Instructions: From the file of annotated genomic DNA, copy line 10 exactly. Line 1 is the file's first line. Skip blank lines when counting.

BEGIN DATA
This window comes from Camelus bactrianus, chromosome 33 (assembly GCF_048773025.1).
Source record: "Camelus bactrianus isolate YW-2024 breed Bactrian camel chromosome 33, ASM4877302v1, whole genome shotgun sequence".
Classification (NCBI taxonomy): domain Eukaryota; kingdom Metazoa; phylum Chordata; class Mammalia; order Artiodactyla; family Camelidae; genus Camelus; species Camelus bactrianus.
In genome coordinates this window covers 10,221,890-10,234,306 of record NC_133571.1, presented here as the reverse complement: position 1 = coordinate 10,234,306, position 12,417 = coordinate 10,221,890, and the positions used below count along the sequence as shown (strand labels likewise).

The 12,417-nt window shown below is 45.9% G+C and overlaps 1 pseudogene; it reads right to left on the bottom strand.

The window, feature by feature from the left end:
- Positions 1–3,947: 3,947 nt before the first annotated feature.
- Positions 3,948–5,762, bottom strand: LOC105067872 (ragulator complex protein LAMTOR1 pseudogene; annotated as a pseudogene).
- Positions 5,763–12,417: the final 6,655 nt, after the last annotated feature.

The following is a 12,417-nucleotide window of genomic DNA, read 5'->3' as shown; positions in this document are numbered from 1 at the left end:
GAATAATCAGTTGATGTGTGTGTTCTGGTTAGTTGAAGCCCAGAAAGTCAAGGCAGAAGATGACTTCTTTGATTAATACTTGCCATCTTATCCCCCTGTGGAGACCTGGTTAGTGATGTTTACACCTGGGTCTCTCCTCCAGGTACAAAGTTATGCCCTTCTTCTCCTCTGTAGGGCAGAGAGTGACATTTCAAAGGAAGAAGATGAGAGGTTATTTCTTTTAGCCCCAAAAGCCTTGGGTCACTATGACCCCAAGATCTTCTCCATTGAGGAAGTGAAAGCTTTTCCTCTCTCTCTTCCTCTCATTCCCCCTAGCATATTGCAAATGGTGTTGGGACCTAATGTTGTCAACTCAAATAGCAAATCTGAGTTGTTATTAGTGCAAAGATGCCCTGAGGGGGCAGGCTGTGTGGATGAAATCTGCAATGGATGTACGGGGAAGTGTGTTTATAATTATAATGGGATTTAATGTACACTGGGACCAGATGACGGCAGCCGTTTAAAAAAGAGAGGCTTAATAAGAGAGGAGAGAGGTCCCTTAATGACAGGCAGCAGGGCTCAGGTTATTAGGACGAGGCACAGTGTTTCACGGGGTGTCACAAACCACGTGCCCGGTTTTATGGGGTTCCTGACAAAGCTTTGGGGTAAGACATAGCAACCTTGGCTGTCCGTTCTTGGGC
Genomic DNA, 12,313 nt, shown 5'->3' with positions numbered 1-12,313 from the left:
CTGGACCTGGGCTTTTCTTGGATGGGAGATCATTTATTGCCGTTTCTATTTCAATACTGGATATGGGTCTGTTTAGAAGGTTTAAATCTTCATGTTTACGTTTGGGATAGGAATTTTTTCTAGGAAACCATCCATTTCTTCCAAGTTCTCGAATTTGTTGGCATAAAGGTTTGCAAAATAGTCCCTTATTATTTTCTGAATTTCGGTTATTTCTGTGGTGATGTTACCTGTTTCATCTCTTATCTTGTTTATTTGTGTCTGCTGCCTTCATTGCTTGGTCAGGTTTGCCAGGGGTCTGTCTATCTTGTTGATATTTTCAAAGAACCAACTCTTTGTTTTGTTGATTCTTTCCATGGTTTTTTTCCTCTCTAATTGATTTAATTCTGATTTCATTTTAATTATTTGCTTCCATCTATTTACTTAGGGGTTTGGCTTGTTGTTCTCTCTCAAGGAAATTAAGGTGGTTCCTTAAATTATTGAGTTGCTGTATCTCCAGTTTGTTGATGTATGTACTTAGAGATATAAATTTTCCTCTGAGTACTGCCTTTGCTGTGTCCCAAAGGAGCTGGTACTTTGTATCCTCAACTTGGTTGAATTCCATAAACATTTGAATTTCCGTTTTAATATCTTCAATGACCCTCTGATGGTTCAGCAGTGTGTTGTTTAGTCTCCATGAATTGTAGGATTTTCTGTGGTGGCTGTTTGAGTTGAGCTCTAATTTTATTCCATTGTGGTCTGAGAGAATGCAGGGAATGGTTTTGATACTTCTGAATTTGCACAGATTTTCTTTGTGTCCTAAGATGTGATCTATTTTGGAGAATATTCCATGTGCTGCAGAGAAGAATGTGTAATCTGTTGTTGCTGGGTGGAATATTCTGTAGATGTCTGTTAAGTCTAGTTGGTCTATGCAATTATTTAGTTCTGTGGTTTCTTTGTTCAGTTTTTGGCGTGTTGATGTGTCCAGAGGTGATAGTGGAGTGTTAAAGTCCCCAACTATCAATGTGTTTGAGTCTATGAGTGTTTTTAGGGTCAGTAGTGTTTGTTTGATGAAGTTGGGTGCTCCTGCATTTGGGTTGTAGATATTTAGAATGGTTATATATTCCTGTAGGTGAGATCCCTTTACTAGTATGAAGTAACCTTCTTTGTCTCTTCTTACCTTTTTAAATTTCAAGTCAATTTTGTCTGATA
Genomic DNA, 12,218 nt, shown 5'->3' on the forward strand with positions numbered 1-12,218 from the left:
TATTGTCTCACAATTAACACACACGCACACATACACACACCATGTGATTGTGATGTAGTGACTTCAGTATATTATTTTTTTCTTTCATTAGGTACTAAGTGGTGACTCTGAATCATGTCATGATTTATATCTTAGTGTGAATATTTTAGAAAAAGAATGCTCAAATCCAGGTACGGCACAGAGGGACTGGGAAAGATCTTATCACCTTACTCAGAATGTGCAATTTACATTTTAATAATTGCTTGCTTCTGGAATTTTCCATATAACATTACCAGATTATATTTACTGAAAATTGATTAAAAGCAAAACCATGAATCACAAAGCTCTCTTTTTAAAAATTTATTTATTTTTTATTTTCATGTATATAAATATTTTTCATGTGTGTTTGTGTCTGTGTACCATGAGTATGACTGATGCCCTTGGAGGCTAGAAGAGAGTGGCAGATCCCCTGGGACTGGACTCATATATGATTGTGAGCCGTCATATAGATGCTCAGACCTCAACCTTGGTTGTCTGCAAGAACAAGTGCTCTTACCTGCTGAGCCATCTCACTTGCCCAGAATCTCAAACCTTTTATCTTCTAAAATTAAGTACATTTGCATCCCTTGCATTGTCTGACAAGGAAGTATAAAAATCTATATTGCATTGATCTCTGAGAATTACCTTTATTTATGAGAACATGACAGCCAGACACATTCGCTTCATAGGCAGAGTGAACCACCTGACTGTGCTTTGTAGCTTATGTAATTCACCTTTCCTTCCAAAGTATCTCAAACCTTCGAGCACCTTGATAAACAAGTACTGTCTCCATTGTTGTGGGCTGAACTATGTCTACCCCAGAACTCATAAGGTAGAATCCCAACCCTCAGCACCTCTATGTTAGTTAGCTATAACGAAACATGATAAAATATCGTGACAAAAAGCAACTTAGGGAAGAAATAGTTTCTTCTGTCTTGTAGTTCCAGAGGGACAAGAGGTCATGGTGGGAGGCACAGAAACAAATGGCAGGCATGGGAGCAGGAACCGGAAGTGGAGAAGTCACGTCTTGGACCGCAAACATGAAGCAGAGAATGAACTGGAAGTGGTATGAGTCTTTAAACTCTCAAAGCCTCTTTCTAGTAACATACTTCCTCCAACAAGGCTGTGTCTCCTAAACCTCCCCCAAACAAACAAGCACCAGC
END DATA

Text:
The following is a 12,417-nucleotide window of genomic DNA, read 5'->3' as shown; positions in this document are numbered from 1 at the left end: